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Indonesia 2016 | Highlights | Cross-category trends

New priorities, traditional values

The value of value
Consumers in Indonesia have always been hungry for a bargain, and even when rapid economic growth was putting more money in their pockets, they were looking to make smart purchases, finding the ideal balance between price and quality. The slower pace of economic growth in the past year, however, means the value equation has become more complex, with consumers weighing up not just rival shampoos, cooking oils or TV sets but also looking across categories to assess their purchasing priorities. Savings in one category permit spending in another, so the pleasure of a trip to the cinema, for instance, is weighed up against the pleasure provided by new shoes or money towards a mobile phone. Even for the wealthy, there is little ostentatious spending that could be seen by others as wasteful indulgence.
Making local connections
This is not a fast-growing market where there is a clamour for all things foreign. Indonesians take pride in their heritage and their country, and while this can give local brands a helping hand in this market, it does not preclude smart international brands from making similarly strong connections. What matters is aligning a brand with people’s lives and beliefs, presenting a locally relevant and resonant expression of international or regional values. Sunsilk shampoo is a brand that for many Indonesians feels local; it has long presented local models and solutions to problems unique to this market. Likewise, KFC has generated a sense of familiarity and closeness with consumers’ tastes by including a range of rice-based meals on its menu.
Time is increasingly precious to people living complex and busy lives, and products and services that help people free up time to do the things they really value are highly prized. It’s often the case, especially for people living in cities, that every adult in a household goes out to work full-time, so there’s strong demand for time-saving products such as ready meals, along with online banking and online bill-payment, that eliminates the need to queue – or can be done while stuck in a traffic jam. As leisure time becomes a luxury for many people, they welcome opportunities to share time with friends and family and brands that help them strike a healthy balance between work time and down time.
A word in your ear
This is one of the biggest social media markets in the world and one that’s almost entirely on mobile phones. Three-quarters of all mobile users are on Facebook alone, and other networks have large penetration as well. The potential influence of bloggers, YouTubers and Facebookers is therefore immense, and will only grow as more users of feature phones upgrade to smartphones. President Joko Widodo has more than five million Twitter followers and thousands of YouTube fans. Smart brands are not only using television, which still delivers massive reach, but also social channels to influence consumers. Body Shop Indonesia, for example, has 100,000 fans on Instagram, and OLX, the online marketplace, has nearly 8 million Facebook fans.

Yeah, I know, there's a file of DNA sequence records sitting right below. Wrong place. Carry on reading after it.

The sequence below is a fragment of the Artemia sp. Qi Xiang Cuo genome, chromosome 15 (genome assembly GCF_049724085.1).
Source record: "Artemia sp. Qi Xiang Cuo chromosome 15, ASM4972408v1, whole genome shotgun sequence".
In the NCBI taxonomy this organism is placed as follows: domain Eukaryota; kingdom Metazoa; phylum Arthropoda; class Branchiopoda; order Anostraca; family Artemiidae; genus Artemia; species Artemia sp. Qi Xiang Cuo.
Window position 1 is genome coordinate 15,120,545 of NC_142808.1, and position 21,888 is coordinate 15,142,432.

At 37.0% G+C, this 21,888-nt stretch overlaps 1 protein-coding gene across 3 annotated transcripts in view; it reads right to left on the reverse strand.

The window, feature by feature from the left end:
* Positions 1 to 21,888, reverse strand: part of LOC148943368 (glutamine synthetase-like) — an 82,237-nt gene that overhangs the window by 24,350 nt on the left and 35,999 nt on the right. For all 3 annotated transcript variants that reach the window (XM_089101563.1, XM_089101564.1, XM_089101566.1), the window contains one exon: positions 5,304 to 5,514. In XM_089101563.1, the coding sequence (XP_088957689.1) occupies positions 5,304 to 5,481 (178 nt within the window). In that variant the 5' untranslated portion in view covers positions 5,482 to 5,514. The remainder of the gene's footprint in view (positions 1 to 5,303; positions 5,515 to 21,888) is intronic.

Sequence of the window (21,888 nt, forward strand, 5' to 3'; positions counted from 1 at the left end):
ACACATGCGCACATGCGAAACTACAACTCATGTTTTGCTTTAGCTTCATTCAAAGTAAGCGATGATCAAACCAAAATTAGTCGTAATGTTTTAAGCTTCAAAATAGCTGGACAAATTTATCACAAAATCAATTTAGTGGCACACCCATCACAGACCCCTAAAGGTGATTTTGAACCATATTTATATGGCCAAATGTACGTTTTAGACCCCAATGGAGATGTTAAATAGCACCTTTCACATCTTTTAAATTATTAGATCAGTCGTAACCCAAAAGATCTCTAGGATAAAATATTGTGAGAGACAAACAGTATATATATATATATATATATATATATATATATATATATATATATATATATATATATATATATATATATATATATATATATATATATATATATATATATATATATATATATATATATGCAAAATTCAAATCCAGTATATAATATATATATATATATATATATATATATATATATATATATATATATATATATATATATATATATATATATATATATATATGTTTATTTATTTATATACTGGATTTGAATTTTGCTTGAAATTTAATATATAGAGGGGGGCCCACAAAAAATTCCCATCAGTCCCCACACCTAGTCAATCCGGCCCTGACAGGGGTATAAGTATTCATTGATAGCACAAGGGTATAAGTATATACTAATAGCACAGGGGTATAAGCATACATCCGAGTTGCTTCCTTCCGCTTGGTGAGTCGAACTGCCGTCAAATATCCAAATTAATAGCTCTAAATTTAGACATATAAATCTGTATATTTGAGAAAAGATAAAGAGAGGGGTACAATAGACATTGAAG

The rise of e-commerce
It’s rare that traffic in Jakarta is reason to cheer, but with the Asian Development Bank linking urban road congestion to the potential for growth in e-commerce, for Indonesia that could mean a surge in sales is on the way. Consumers in Indonesia are rapidly overcoming their concerns about security and online payment, and the e-commerce market is expected to grow from IDR18 trillion (US$1.3 billion) in 2015 to IDR 25 trillion (US$1.8 billion) in 2016. The number of people shopping online, meanwhile, is tipped to rise from 37 million to 49 million. This is fast growth, but clear potential still remains: while e-commerce in China now accounts for close to 10 percent of GDP, in Indonesia that figure is so far barely 1 percent.
Thinking beyond borders
International brands moving into Indonesia with marketing campaigns borrowed from other markets have found to their peril that they can easily miss their mark. Regional brands looking to expand from other ASEAN markets should recognize the need to draw on their international credentials, particularly if they reflect good quality, but also to have a local flavor. This must not feel tacked on, achieved by switching models to present a local face, but by identifying with local sentiment and customs. Likewise, Indonesian brands seeking to grow beyond their home country should recognize that their products and communications have probably been a domestic success because they clearly reflect the values and views of Indonesians, and this may not translate directly into other markets.
20 take-aways
1. Be within reach
The boom times of recent years have improved the living standards of most Indonesians, but some much more than others. Being newly wealthy to some now means owning a car or an apartment; for others it’s their first mobile phone, or the luxury of being able to shop weekly rather than daily. Consumers across all income levels have strong aspirations and may have similar desires, but need different ways of realizing them. Consider how different levels of wealth determine consumer preferences, particularly in categories that have widespread appeal, such as personal care, technology and food. Craft a range, communicate product benefits and set pricing in such a way that consumers can link their dreams with reality.